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Report Recommends Stronger Hiring, Development Practices for DHS Cyber Professionals

By John Wagley

The Department of Homeland Security (DHS) needs to hire about 600 cyber security professionals with well-defined, mission critical skills, according to a task force commissioned by DHS to help the agency bolster its cyber defenses.

The agency should also work to develop a stronger pipeline of skilled cyber security professionals, develop ways to test workers’ skills on an ongoing basis, and also set up a reserve force of professionals who can assist the agency in times of need, according to the task force’s report, released earlier this month.

To improve the pipeline, the agency should take steps including creating more innovative partnerships with community colleges, universities, organizers of cyber competitions, and other federal agencies, according to the report. Though DHS has frequently relied on contractors for many mission-critical tasks including penetration testing, reverse engineering, and security engineering, it should also hire more full-time staff.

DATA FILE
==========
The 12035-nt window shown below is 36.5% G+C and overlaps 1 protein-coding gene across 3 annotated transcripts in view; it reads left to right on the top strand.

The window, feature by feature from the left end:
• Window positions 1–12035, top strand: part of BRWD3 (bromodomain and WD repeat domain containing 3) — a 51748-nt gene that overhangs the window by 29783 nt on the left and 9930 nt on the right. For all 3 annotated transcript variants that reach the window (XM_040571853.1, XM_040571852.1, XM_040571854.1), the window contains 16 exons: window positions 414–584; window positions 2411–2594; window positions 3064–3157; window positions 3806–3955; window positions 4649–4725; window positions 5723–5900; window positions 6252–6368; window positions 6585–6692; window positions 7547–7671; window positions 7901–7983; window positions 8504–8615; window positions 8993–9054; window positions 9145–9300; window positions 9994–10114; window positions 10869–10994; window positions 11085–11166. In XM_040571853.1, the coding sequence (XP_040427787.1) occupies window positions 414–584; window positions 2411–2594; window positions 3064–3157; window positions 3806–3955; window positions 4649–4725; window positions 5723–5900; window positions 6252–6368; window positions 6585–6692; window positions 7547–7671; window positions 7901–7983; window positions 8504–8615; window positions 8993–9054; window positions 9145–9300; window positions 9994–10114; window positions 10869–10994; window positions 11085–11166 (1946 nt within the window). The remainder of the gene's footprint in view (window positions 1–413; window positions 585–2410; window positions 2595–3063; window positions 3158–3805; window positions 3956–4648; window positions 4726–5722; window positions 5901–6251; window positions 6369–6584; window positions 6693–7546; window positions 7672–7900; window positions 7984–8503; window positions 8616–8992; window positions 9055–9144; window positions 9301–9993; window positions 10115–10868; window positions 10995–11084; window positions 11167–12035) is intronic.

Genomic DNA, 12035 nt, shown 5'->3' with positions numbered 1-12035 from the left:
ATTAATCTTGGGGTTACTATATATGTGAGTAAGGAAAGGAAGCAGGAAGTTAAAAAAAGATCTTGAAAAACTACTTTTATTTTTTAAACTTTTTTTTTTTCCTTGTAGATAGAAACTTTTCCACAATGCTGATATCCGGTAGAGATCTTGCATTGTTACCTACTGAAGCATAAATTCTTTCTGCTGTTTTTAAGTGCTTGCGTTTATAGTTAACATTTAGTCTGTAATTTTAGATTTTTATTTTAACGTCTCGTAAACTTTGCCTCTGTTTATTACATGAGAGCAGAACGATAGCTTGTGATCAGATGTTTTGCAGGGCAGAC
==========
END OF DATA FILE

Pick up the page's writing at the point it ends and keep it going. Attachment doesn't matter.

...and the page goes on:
DHS should also develop ways to stringently evaluate its cyber security professionals’ skills on an ongoing basis. “If these jobs are essential to protect the nation,” they should be evaluated in ways that are similar to tests used for professions such as pilots, physicians, and nuclear plant operators, according to the report. The department should also develop clearer career paths with opportunities for greater learning, development, and growth. "In other words, the concept of 'careers, not jobs.'" 

The report also recommends the creation of a reserve force of cyber professionals, including experts from inside and outside of the government. The task force recommends creating a pilot program, and then studying ways to make such a program more permanent.

The task force, called the Homeland Security Advisory Council Task Force on CyberSkills, was co-led by Alan Paller, director of research at the SANS Institute, a cyber security training organization; it was also led by Jeff Moss, founder of the well-known BlackHat and DefCon cybersecurity conferences.

 

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